In 2015, the University of Saskatchewan started a grand experiment with LEDs. With the cost of LED bulbs decreasing and their flexibility in terms of lighting requirements, there’s never been a better time to start making the switch. Throughout last year, Facilities Management – with the help of the Campus Sustainability Revolving Fund – was able to expand LED usage around the university in a series of pilot projects to test their effectiveness. Now in 2016, armed with a dashboard full of results and the resources of the Energy Action Plan behind them, FMD is poised to continue these changes with the aim of transitioning campus to as much LED lighting as possible.
Once considered an expensive and niche option for lighting efficiency, LEDs have fast become the new standard in energy efficient lighting after advancements in the technology and cost decreases. LEDs use at least 75% less energy and last 25 times longer than traditional incandescent lighting. They also produce very little heat compared to incandescent and CFL bulbs (which release about 90% and 80% of their energy respectively as heat) and they are available at a wide variety of colour temperatures that allow them to adapt well to almost any lighting needs. Finally, from an environmental perspective they are entirely free of toxic chemicals and 100% recyclable, making them the clear sustainable choice for the university.
As the accessibility of LEDs increased, 2015 became the year of experimental lighting at the U of S. The creation of the Campus Sustainability Revolving Fund was the first step in being able to facilitate smaller sustainability projects, especially those that are sponsored by departments or staff members. The Gordon Snelgrove Art Gallery was the first area on campus to take advantage of the fund by replacing all of its lighting with LED equivalents. The success of this project was helpful not only in looking at the basics of LEDs retrofits, but also identifying how to maintaining specific lighting needs for individual spaces (the art gallery hosts a rotating schedule of exhibits, all with different lighting color and intensity needs).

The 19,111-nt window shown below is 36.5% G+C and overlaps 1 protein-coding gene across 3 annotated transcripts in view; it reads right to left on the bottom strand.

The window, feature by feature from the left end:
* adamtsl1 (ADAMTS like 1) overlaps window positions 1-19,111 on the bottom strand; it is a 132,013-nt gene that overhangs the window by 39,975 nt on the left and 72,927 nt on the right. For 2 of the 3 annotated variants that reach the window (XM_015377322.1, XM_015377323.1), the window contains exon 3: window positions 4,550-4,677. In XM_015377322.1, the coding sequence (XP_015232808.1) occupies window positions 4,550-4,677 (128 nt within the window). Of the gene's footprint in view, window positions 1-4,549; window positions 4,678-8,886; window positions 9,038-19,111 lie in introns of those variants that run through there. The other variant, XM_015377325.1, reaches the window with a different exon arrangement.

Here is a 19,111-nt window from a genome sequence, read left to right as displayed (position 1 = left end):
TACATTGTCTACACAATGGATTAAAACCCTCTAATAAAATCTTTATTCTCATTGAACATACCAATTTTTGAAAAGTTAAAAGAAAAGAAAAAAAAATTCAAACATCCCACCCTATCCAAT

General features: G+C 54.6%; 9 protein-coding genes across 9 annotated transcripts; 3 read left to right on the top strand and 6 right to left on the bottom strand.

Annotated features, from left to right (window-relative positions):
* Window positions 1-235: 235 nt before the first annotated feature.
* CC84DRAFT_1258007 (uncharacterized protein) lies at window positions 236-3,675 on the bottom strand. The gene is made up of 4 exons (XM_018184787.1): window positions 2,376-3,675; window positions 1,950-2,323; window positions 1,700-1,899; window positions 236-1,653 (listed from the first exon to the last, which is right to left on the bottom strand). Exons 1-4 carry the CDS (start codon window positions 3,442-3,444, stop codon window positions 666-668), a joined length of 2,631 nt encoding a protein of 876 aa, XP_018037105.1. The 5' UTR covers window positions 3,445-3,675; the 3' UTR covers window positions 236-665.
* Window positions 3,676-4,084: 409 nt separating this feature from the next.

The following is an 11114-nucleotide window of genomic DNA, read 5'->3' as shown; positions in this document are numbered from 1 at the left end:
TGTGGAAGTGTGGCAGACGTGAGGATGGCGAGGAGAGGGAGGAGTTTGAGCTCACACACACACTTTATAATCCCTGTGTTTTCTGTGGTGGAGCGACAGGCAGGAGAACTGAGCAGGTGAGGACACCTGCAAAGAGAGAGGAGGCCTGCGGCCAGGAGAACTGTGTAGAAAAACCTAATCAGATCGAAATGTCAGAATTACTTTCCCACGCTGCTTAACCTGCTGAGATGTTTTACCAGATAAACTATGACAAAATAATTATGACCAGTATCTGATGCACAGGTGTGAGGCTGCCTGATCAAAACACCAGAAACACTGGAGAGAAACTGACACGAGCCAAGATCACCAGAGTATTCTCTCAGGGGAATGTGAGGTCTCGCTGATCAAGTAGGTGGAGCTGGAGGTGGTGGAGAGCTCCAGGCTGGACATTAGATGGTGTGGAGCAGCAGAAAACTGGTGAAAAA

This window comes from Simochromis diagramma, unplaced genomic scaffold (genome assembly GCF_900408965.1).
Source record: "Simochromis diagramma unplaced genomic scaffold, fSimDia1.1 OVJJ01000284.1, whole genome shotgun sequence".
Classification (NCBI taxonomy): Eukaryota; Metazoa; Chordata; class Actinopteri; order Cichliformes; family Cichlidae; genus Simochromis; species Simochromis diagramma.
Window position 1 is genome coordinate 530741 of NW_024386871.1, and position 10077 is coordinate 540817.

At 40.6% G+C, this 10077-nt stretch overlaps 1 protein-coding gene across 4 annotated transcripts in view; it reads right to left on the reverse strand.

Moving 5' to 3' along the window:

Following the art gallery’s success, small pilot projects were also conducted in the Agriculture and Health Science parkades to test LED lighting for safety and visibility considerations in enclosed spaces. These changes were subject to an incredibly warm welcome after they drastically increased parkade light levels while extending the life of these hard to change bulbs.
These successful pilot projects have been the spark that Facilities Management Division needed to push through 2016 with a full lineup of lighting audits and retrofits to help increase the energy efficiency of the university. This effort is the first phase of the university’s Energy Action Plan (EAP), which will also see recommissioning take place for aging buildings on campus in addition to the implementation of an Energy Management Information System (EMIS) that will help us make our energy usage on campus more transparent and data driven. The EAP’s lighting project includes a large-scale lighting audit and retrofit that is already underway at the U of S, where each building on campus will be assessed and retrofitted with new energy efficient LED bulbs to replace their aging counterparts.
This process will be a long one, as special considerations need to be taken for how to refit outdated fixtures with LED bulbs or how to account for specific lighting needs in offices around campus. To help in this effort, the Office of Sustainability employs interns in addition to Facilities Management’s own engineers and tradespeople to help assess how to roll out these retrofits on campus. Our students have been hard at work travelling across campus to count light bulbs, fixtures, and inventory light levels. There is a surprising amount of information that goes into institutional lighting, and supplying FMD’s electrical engineers with the information they need is the first step to making a physical change.
With our employees and interns hard at work and the first phase of the EAP well underway, we hope to see LEDs making headway across the university by the summer. For many students, their return to school in the fall will be highlighted by longer lasting and more efficient LED lighting in classrooms, common areas, and office spaces. For now, we’re taking the time this Energy Conservation Month to recognize the effort that goes into these changes while getting excited to see their work come to fruition. The future of lighting at the U of S is bright and eco-friendly.